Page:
Due to limitations of indirect fire and air support, infantry troops in Fallujah often found the heavy firepower provided by tanks and combined anti-armor teams (CAAT) more effective for dealing with insurgents fighting from fortified buildings. Marines used the Abrams tank’s 120mm cannon to neutralize enemy snipers and the CAAT’s .50 caliber machine guns and Mk19 grenade launchers to destroy buildings that the insurgents were using as fighting positions.[67] The Army relied perhaps even more heavily on combined arms teams. “Soldiers did not hesitate to level a building from which they received hostile fire before they occupied it. With only a few exceptions, they also did not hesitate to destroy buildings simply suspected of holding insurgents.”[68] While necessary to facilitate movement and maneuver in the city, these tactics were inherently indiscriminate.

The employment of white phosphorus (WP) munitions became a point of major controversy.[69] White phosphorus is an incendiary and toxic chemical that burns when exposed to air at certain temperatures. It glows in the dark and produces white smoke when burned, making it a versatile munition.[70] It can be used as an antipersonnel weapon, or for obscuring the movement of friendly troops, illuminating the battlefield, signaling, or marking targets.

According to the OPCW, the CWC forbids the use of white phosphorus if the chemical’s toxic or caustic properties are “specifically intended to be used as a weapon.”[71] Therefore, the United States has officially rejected the use of white phosphorus as an antipersonnel weapon since the entry into force of the CWC.[72] Nevertheless, the Army and Marines used white phosphorus extensively in Fallujah. U.S. officials denied that it was used as a chemical weapon, but soldiers and Marines provided accounts that cast doubt on those claims.[73] One artillery officer described using white phosphorus as a psychological weapon against dug-in insurgents: “We fired ‘shake and bake’ missions at the insurgents, using WP to flush them out and [high explosive munitions] to take them out.’”[74] A Marine described using improvised bombs made from white phosphorus mortar rounds to force insurgents out of fortified buildings.[75]

If these methods relied primarily on the toxicity of the white phosphorus smoke, then white phosphorus essentially served as a substitute for nonlethal chemical munitions like the CS gas used in Hue and might have been interpreted as a violation of the CWC. However, unlike CS gas, white phosphorus has lethal effects. It sets fire to any combustible material with which it comes into contact, causing secondary fires and additional property destruction. Acute white phosphorus exposure causes systemic toxicity in humans that can result in death.[76]

As in the battle of Hue, it is difficult to find reliable data on the number of civilians killed as a result of collateral damage in Fallujah. Around 80% of the population evacuated Fallujah prior to the assault, leaving between 30,000-50,000 remaining in the city.[77] Of those, about 800 died during the battle.[78] Those numbers indicate a mortality rate between 16:1,000 and 26:1,000.[79] There is no data available on the number of civilians injured during the battle. Up to 40% of the buildings and homes in Fallujah were completely destroyed, while the rest sustained “significant” or “major” damage.[80] The battle left up to 200,000 residents temporarily homeless, and only 30% had returned to the city by March 2005.[81] In 2010, researchers found that residents experienced increases in birth defects, infant deaths, and cancer following the battle, as well as a “remarkable reduction in the sex ratio” in the cohort born one year later.[82] Researchers attributed those effects to environmental contamination, and speculated that it may have been caused by depleted uranium found in certain munitions employed by the U.S. military. Others suspected they may have been due to white phosphorus exposure.[83]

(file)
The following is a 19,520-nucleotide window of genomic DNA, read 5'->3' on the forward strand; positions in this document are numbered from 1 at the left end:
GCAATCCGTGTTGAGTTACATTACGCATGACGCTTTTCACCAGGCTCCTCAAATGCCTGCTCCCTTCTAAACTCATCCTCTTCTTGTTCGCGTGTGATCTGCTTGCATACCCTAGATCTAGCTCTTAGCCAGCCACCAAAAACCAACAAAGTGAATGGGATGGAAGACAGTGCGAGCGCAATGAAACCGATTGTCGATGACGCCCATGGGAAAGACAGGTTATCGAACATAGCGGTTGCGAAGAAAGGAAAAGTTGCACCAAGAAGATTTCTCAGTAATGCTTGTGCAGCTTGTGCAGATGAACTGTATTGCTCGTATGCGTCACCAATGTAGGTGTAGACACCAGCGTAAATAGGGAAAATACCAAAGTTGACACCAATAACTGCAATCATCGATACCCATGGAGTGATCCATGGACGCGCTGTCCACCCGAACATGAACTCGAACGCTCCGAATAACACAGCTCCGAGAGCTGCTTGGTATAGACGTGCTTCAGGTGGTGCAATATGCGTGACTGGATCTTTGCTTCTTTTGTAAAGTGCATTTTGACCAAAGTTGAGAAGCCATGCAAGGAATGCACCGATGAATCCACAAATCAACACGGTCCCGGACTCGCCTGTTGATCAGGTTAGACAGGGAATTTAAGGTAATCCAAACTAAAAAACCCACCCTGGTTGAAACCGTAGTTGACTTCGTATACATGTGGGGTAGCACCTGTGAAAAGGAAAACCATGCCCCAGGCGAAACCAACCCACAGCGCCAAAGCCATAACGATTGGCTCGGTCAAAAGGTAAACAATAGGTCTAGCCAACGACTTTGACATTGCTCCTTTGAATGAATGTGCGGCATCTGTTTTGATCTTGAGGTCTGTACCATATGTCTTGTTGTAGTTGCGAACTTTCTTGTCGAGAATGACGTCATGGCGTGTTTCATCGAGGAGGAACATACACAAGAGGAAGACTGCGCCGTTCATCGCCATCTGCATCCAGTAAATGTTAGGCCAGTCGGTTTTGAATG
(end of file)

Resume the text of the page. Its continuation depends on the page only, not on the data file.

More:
Based on the two case studies presented above, what generalizations can we make about military necessity in urban warfare? The DoD defines military necessity as “the principle that justifies the use of all measures needed to defeat the enemy as quickly and efficiently as possible that are not prohibited by the law of war.”[84] In both Hue and Fallujah, the urban terrain was itself the military objective. In order to defeat the enemy, U.S. and partner forces had to clear the cities of enemy fighters. However, the urban terrain advantaged the defenders in both cases. The myriad challenges of the urban environment presented a constant dilemma for U.S. forces. They had to figure out how to defeat enemy forces as quickly and efficiently as possible, while suffering as few casualties and causing as little collateral damage as possible. These two goals are more directly opposed in urban combat than any other kind. In both cases, U.S. forces employed destructive firepower to achieve freedom of maneuver. In Hue, however, they had another nonlethal option for escalation. They used CS gas extensively to overcome the military advantage that the urban terrain provided enemy fighters in the defense.

Table 2 shows a comparison between the casualty rates for civilians in Hue and Fallujah as a result of collateral damage. While the battle caused extensive destruction in Hue, RCAs almost certainly reduced civilian casualties. By prohibiting the use of RCAs as a method of warfare, the CWC caused military forces to resort to more destructive means of achieving their military objectives. In Fallujah, U.S. troops employed artillery, mortars, and close air support more heavily and caused massive collateral damage, notwithstanding advancements in precision-guided munitions. Additionally, they allegedly used the toxic properties of white phosphorus to force enemy fighters out of their fighting positions, essentially the same tactical effect achieved through the use of RCAs in Hue but with far more lethal and destructive effects on combatants and the urban environment.